The statement said both parties loved muscle cars and dreamed of purchasing a vehicle each, a piece of large country property near their home in Chatham, Ont., and a shop in which they could indulge their shared hobby. The statement of claim said both parties had an understanding that they would split any winnings that came from their lotto purchases.

On Sept. 20, 2017, the OLG announced that a $12 million prize was to be split between two tickets — one purchased in Quebec, the other in Chatham.

The statement of claim said the woman texted her common-law partner urging him to check whether their ticket was among the winners. He agreed to do so, but later told her and some of their mutual friends that they had not won anything, the statement alleges.

Three days later, the man told her he was driving to London, Ont., for a granite installation job. When she got home from work, however, the statement of claim alleged she found he had packed up his belongings and left their home.

"When [the woman] looks back, she recalls that he did approximately 15 loads of laundry of all his clothes the night prior, and didn't put them into the drawers and closets, as if [he] was preparing to pack up and leave,'' the document said.

Later that week, she alleges she got word from a mutual friend that the man had sent a text to his boss announcing the end of his relationship, giving in his notice and displaying a picture of the winning ticket.

She sought an injunction preventing the OLG from paying out the full amount. In January, the corporation paid the man half of the $6 million prize, since that sum was not in question.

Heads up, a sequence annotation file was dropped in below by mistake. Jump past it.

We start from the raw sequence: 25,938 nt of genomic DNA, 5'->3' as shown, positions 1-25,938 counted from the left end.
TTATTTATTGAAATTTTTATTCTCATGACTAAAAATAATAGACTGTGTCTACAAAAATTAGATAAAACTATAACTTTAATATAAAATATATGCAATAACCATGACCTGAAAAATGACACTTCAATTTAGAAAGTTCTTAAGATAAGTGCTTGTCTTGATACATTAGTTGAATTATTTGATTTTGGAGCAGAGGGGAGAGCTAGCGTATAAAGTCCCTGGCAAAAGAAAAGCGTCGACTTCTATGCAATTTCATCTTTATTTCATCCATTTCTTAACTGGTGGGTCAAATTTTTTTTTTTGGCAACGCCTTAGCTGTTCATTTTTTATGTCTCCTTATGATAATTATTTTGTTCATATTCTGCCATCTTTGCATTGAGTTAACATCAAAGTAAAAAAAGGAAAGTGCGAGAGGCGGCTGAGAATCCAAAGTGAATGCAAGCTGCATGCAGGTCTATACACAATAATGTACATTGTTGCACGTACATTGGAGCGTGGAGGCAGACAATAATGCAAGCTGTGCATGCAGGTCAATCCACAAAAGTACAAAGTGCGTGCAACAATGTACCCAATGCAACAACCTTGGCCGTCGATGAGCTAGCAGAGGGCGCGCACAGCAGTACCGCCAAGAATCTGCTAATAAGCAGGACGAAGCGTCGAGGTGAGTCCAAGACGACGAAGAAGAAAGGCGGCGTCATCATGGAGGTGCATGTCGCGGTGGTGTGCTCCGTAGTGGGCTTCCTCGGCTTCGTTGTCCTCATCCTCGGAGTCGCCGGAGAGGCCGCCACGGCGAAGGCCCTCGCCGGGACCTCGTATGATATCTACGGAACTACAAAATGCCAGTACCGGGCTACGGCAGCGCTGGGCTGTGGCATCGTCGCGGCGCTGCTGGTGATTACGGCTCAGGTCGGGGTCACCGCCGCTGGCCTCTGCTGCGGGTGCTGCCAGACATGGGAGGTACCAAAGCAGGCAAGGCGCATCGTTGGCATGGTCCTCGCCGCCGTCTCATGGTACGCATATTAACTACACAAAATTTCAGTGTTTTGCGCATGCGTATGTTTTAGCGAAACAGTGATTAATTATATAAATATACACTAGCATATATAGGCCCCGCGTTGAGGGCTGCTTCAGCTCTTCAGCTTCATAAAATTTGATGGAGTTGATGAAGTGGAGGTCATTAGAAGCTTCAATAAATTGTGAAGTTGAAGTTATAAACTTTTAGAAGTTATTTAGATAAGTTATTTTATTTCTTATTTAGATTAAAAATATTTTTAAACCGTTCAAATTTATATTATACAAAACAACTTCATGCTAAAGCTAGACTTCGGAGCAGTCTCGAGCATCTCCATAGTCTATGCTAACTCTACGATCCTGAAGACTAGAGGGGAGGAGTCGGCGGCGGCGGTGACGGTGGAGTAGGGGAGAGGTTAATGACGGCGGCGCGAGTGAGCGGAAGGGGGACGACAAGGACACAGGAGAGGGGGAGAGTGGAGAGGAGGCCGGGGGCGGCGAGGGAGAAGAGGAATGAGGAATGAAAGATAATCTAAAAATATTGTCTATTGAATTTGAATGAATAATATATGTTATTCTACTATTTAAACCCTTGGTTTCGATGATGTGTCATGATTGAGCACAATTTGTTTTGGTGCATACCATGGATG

OLG said it intended to pay the remaining money "into court,'' but said it could not offer further comment.

O’Connor says people who buy lottery tickets with other people can protect themselves against litigation in the event of a win.

“If you’re in a group pool, take a photo of the ticket,” she says. “If you're in an office group buying tickets, designate one person as a group leader who oversees the purchases and sends out a weekly email with the jackpot amount, draw date, cost per play and the cut-off time for payment so there are clear rules around when you can go in.

“You can get whoever is buying the ticket to sign it in-trust so that it signifies it’s being purchased by a group. It’s also important to photocopy or take a photo of each ticket. You need someone in the group to do proper record-keeping.”

O'Connor says people going in on a workplace group lottery ticket could also draft an informal contract where each person signs their name as part of the purchase.

She notes that if there is a dispute, parties have to write to the OLG and then go to court to bring an injunction to stop the organization from paying out the win.

“Then the award gets paid into the court until the matter is resolved,” she says.

Nobody wants to be involved in one of these disputes so it’s important to keep records of your involvement, O’Connor says.

— With files from

© 2018 The Canadian Press